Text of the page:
As the written, divinely inspired word of God, the Bible is the only infallible rule for faith and practice. The biblical storyline has four major sections: creation, fall, redemption, and consummation. A coherent understanding of the grand narrative of the Bible is vital to understand God’s purposes and our partnership with him in his work in the world. Creation defines God’s integral design for his world and describes the way the world “ought to be.” The fall of humankind disintegrates every aspect of God’s good design, causing a rupture in four relationships: our relationship with God, our relationship with others, our relationship with ourselves, and our relationship to the rest of the created order — this is the world “as it is.” In redemption, God is renewing and reconciling all things, healing the four relationships and setting the world right. This is the world as it “can be.” At the consummation of all things, God will bring to completion all that he started in creation, bringing to fulfillment his work of redemption when all things will once again bring glory to him. This is the world as it “will be.” These four sections are interdependent and inform each other, and ultimately, provide a lens to interpret all of reality.
Since the fall, God has been on a mission to renew all things. To do this, he chose a family (the family of Abraham) who became the nation of Israel, the people of God. In covenant with his people, God commissioned them to participate in his mission, bearing witness to him in word and deed. Though Israel often failed, the mission of God did not. The mission of God is fully revealed in the gospel, in the person and work of Jesus Christ. Through faith in Christ, we are justified and united with the triune God, and welcomed into the family of God, his church. As children of God, we are commissioned to serve as ambassadors of reconciliation and live as agents of redemption, proclaiming the gospel of God’s grace to individuals and working together for the renewal of all things. We recognize renewal in this world is always incomplete, and we await the fullness of the kingdom when Christ returns.
God’s redemptive story moves from integration in creation to disintegration in the fall to reintegration in redemption. Just as the fall led to separation from God in every area of life, so also redemption and reconciliation lead to the reintegration of all things. God begins a project in all who are justified to become increasingly restored in the image of their creator. The Christian life is more than moral conformity. It involves the formation of our whole person into Christlikeness.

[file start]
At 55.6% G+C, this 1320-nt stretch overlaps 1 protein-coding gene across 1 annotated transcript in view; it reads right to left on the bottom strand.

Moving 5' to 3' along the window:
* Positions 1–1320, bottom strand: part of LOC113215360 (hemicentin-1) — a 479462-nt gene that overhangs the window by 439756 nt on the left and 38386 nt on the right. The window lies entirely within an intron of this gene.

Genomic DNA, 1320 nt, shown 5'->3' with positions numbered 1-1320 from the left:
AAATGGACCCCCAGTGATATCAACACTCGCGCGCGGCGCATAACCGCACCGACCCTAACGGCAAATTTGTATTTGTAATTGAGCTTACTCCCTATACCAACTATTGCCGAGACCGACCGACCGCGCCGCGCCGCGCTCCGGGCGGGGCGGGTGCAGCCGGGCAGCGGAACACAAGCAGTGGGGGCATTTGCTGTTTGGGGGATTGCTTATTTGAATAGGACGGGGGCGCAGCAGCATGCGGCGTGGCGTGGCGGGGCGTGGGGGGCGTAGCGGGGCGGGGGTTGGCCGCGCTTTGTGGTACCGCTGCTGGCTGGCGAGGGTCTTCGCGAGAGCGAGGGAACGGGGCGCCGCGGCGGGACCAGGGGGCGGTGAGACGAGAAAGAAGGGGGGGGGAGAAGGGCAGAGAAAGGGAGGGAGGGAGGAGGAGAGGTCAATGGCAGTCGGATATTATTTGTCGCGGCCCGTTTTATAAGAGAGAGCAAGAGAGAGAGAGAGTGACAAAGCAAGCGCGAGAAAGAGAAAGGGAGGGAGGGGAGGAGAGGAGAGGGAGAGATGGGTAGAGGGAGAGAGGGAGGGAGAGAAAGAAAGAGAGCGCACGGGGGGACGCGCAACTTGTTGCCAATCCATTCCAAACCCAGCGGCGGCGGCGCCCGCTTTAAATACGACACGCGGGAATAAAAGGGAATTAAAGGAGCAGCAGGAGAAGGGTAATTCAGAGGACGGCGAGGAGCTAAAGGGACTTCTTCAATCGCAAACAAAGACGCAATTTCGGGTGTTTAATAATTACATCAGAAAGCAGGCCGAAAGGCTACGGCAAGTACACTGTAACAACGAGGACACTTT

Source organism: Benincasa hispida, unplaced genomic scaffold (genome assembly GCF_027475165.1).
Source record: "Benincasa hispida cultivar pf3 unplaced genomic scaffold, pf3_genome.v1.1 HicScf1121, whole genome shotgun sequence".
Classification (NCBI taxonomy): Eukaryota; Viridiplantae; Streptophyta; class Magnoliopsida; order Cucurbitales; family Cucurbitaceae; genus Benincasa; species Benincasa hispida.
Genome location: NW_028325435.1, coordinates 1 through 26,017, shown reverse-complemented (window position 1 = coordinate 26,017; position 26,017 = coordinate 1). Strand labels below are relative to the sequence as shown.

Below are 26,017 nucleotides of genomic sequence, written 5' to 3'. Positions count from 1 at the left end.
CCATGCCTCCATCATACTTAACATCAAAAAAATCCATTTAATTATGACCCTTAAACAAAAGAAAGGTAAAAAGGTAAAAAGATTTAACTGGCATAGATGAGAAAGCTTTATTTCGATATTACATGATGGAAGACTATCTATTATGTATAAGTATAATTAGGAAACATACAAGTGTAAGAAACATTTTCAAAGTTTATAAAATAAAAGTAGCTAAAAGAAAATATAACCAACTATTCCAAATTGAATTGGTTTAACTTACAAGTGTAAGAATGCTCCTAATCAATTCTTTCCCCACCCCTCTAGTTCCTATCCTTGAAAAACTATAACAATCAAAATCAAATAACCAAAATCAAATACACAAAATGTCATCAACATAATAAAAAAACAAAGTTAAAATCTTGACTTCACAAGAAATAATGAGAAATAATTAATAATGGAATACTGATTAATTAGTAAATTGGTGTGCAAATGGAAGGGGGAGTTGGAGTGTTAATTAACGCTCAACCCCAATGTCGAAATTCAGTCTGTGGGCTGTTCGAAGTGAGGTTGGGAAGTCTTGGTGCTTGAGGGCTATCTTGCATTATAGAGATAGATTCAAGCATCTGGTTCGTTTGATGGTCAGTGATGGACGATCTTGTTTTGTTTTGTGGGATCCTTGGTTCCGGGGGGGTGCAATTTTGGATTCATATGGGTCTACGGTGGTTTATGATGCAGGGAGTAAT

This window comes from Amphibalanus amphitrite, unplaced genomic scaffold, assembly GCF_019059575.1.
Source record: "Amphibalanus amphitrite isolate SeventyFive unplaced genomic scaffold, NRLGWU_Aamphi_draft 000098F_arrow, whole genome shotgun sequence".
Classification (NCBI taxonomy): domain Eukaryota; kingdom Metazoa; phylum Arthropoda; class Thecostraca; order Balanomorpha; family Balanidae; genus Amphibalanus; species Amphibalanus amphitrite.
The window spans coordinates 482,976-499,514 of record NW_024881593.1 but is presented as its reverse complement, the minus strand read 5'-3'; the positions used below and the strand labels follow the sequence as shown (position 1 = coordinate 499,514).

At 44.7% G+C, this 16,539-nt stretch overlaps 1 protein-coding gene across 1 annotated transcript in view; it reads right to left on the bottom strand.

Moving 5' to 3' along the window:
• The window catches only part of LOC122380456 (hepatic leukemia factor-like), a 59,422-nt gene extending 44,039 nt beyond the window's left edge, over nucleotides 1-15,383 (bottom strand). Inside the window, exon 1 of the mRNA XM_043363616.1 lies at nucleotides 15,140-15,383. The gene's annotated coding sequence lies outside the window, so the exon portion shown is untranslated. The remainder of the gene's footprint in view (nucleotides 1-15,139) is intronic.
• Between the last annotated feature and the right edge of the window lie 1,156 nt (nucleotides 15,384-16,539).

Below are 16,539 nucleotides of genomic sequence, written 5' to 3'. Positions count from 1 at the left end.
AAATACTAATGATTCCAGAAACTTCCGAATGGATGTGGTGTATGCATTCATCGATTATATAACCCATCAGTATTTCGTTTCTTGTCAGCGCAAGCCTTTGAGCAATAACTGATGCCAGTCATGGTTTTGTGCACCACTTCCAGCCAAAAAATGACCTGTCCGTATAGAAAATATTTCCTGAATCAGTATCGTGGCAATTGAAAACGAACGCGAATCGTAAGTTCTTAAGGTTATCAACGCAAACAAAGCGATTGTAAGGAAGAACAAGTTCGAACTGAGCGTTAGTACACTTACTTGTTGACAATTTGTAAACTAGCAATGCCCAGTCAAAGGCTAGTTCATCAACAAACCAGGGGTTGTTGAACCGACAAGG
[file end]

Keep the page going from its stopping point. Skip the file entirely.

By grace and in cooperation with the Spirit, we become more like Jesus, who perfectly modeled wholeness, demonstrating a life of justice, compassion, humility, integrity, truthfulness, and sexual chastity — as Jesus affirmed, celibacy for the single man or woman and a lifelong union of male and female in marriage. He also embodied generosity, kindness, self-denial, hospitality, peacemaking, non-retaliation, doing good, forgiveness, joy, contentment, and love, combined in a life of worship, praise, and faithfulness to God. These qualities define servant leadership, which Christ himself modeled, and also calls us to exemplify.
God is a worker, and his work is both intrinsically good and for the good of all creation. Since humans were created in his image, work is a key component of human dignity, even in a fallen world, and a primary way we worship God and love our neighbor. Work, whether paid or unpaid, includes all meaningful and moral activity apart from leisure and rest. Work is fundamentally about contribution, not compensation, adding value to others. God forms us through our daily work as we collaborate with one another to serve the common good in the power of the Holy Spirit.
Good intentions to serve our neighbors must be combined with sound economics if we seek to help others without hurting them. Wisdom is the biblical category for skillful living, which aligns with the moral design of God’s world. Economic wisdom, then, is the skillful application of economic principles that align with God’s moral order.
God’s design for the economic lives of his people is embedded throughout the Bible, and is a concrete expression of his call to reflect him and love our neighbor. Several principles follow. In creation, we are given stewardship over the world so our work would make it flourish for God’s glory. Since all humans are stewards, we recognize that those in need are also fellow stewards with productive potential. Through economic exchange, we work together and create value for one another. Economic systems should be grounded in human dignity and moral character, in line with a biblically robust understanding of how humans flourish. In applying economic wisdom, we should practice and encourage responsible action. As a result, we must not merely rely on good intentions alone, but ask and measure whether our economic actions are truly helping others.
The church is a creation of the Holy Spirit, designed to reveal God’s glory to the world. While the church is a universal reality, Scripture most often talks about the church as a local community in place and time. Because of this reality, the church is a foretaste of the coming kingdom — a called out community empowered by the Holy Spirit and commissioned to be a counterculture for the common good. The church’s mission is to join God in the renewal of all things, including individuals, institutions, cultures, and all of creation.
God has designed the church to be led by pastors, who are in turn called to equip congregants in how they can join God’s mission in all of life, serving in a variety of vocations and occupations. When the church functions as it was created, it is a powerful cultural agent that brings human flourishing.